ORLANDO, Fla. — In February of 2000 a federal court in Orlando sentenced Shalom Weiss to 845-years in federal prison for his role in a fraud scheme that siphoned off about $450 million from an Orlando insurance company, leading to its collapse.
However, Weiss wasn’t in the courtroom for the sentence; he had already fled to South America. After a year on the run he was caught in Austria and extradited back to the US.
This week he was released from prison by former President Donald Trump in a final batch of pardons.
“President Trump commuted the sentence of Shalom Weiss,” wrote the White House in its release. “Mr. Weiss was convicted of racketeering, wire fraud, money laundering, and obstruction of justice, for which he has already served over 18 years and paid substantial restitution. He is 66 years old and suffers from chronic health conditions.”
Weiss had been a key member of the Orlando-based National Heritage Life Insurance Company. According to the 93-count indictment, Weiss and others sucked hundreds of millions of dollars out of the insurer through worthless stocks and mortgages. After the company went under in 15-states, including Florida, they were forced to cover some of the losses.
“These properties were total crap they had hundreds and millions of dollars of liens on them,” says former FBI agent Joe Judge.
Judge spent almost six years investigating Weiss and then another year tracking Weiss after he skipped bail and fled the country.
“If the 29,000 annuitants had to vote, it would be 29 thousand against the pardon and zero for the pardon,” says Judge.
“You could maybe say that too many years were tacked on, but $450-million in fraud is a lot of fraud and there certainly was none of this saintliness about a man who fled the jurisdiction rather than face the music,” says legal expert Paul Rosenzweig, a Senior Fellow at the R-Street Institute. “Why Trump has done something like this it seems to me a combination like with most of his parts a combination of two factors a lack of concern about white-collar criminal activity and then connections, people who know him lobbying him personally.”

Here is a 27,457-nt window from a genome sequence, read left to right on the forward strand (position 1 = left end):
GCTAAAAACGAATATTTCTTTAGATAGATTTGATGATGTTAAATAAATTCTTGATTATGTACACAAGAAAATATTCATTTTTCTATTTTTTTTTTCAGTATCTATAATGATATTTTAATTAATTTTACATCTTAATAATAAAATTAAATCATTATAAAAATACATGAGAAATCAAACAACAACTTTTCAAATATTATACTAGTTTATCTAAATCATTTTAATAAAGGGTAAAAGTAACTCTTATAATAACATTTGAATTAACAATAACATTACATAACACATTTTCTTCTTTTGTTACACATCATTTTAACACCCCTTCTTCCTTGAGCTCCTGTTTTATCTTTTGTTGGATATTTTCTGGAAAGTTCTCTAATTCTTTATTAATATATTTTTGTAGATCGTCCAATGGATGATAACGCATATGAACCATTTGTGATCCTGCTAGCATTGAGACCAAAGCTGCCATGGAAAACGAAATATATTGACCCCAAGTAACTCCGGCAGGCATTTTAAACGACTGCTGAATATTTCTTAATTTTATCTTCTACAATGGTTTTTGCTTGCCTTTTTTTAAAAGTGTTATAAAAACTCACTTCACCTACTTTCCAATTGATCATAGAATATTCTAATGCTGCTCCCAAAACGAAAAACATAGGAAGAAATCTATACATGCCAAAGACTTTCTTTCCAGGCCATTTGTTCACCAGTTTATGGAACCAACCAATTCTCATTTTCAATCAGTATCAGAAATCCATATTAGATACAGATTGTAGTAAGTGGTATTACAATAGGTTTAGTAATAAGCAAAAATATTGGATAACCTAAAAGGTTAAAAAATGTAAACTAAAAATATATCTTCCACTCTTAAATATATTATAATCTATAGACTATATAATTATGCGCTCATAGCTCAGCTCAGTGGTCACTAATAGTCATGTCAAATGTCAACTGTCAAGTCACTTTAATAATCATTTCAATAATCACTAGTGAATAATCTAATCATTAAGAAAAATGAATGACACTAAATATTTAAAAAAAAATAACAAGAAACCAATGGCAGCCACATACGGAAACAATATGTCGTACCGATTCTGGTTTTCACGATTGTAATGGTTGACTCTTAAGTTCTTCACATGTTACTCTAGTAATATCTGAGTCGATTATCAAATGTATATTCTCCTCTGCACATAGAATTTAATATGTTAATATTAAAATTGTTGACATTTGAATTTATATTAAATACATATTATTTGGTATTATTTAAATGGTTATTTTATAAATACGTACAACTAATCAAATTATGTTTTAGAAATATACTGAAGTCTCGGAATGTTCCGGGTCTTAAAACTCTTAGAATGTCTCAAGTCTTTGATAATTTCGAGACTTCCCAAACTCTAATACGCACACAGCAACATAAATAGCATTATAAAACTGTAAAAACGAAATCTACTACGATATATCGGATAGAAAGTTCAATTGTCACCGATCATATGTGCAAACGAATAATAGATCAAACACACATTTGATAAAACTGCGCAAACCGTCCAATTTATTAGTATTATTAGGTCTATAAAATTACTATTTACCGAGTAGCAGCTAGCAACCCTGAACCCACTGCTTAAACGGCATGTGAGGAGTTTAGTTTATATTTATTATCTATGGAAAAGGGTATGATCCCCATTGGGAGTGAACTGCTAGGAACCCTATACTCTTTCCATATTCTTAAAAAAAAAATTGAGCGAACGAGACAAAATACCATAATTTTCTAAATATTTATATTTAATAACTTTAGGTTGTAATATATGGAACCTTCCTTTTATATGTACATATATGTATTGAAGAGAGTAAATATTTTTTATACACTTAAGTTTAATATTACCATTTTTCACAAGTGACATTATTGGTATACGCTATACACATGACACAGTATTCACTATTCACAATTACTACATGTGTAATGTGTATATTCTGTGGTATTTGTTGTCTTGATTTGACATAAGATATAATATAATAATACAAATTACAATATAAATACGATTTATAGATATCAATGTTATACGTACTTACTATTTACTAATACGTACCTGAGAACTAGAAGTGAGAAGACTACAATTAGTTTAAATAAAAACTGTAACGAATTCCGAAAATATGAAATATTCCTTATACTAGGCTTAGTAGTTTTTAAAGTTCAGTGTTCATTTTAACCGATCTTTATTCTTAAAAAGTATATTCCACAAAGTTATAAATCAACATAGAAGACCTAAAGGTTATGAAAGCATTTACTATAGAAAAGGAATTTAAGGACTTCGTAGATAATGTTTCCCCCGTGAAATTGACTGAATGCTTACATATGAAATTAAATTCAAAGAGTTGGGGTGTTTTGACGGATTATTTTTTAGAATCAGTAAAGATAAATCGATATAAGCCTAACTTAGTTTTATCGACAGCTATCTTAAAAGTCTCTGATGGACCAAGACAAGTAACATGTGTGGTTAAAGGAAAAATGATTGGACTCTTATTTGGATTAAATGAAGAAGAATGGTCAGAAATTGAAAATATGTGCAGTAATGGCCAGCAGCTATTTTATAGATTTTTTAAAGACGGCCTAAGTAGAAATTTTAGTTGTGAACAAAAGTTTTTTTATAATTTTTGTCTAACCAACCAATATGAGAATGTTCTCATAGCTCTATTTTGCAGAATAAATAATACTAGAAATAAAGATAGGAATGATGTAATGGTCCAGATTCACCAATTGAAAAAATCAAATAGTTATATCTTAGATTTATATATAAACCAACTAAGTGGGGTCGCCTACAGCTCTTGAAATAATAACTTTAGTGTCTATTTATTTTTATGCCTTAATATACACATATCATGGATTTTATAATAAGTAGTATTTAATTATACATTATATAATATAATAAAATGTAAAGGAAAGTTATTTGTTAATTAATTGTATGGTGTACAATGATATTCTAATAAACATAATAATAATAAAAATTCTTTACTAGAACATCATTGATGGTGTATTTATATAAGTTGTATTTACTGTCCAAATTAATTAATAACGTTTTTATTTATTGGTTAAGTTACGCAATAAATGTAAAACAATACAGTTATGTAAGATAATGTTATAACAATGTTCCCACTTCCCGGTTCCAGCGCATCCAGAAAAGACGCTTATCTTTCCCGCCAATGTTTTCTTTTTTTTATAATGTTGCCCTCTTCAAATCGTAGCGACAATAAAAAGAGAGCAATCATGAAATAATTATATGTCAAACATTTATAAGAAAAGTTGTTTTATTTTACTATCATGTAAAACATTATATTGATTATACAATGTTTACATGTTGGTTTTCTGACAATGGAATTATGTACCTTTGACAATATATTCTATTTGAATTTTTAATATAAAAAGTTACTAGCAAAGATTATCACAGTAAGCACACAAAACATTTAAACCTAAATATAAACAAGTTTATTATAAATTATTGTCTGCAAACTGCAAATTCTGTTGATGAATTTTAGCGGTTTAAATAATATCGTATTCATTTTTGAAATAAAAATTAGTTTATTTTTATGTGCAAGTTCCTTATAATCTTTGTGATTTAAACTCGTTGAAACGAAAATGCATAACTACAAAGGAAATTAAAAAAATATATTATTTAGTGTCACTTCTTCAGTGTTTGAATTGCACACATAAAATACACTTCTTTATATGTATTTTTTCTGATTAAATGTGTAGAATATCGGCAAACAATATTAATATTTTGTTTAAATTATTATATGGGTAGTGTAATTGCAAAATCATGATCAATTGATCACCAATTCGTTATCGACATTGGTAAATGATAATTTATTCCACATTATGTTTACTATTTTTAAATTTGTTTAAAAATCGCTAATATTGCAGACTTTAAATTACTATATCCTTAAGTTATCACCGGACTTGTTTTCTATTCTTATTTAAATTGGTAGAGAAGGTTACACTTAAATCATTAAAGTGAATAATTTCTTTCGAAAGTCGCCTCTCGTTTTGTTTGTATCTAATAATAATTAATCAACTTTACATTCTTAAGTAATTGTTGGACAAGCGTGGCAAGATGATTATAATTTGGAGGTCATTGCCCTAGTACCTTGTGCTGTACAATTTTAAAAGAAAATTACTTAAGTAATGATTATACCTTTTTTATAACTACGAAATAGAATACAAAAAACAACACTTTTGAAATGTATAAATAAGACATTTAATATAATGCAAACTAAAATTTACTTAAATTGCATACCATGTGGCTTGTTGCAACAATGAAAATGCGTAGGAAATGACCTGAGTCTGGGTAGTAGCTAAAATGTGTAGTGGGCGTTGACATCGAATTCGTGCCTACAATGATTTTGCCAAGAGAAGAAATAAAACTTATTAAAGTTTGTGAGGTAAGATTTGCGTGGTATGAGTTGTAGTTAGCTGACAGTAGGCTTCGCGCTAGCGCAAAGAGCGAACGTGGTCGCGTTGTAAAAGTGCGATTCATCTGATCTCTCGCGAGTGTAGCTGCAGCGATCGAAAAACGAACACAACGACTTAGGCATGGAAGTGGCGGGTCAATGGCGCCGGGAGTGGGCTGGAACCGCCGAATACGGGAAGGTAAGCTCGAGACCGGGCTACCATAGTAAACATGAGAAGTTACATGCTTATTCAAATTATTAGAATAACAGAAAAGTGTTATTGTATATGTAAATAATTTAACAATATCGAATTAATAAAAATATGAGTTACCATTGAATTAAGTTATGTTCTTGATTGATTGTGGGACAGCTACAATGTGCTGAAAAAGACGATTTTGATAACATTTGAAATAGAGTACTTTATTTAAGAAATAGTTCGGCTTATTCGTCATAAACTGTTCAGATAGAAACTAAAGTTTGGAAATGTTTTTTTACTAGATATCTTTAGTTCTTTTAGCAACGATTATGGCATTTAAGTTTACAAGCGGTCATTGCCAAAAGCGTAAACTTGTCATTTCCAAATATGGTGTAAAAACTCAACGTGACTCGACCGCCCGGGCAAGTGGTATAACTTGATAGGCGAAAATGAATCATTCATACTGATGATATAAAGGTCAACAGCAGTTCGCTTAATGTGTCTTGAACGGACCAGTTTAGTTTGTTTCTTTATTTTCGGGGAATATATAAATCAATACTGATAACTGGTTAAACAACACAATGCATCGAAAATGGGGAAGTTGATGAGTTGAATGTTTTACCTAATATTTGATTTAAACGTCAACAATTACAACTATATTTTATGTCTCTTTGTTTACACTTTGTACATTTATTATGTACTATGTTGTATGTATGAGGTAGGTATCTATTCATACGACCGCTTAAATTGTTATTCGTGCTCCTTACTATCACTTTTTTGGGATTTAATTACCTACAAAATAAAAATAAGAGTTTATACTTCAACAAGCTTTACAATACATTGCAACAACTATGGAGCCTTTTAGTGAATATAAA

The Weiss commutation was supported by those closest to Trump, including former impeachment attorneys, Ken Starr, Alan Dershowitz, and Jay Sekulow.
“This is the case of money talks and in this case, money hollered it screamed it yelled it had a megaphone and you see the result, Shalom Weiss was never without resources to fund his escapades or his appeals and his efforts to get out of jail,” says Judge.
It is unclear if Weiss knew Trump prior to Trump taking office. However, according to an exhibit filed in open court in September of 1998, Weiss, who was serving time at a halfway house on an earlier crime, requested to go home for Passover. Instead, he left the area in a Lear jet provided by the Trump Plaza Hotel and Casino in Atlantic City, New Jersey. The Trump Hotel also provided Weiss with a complimentary room. The charges for leaving New York were ultimately dropped.
A family friend of Weiss, who spoke to Nine Investigates, disputes that Weiss ever knew Trump personally. But did say Weiss is “grateful to be released from prison and grateful to have a second chance.”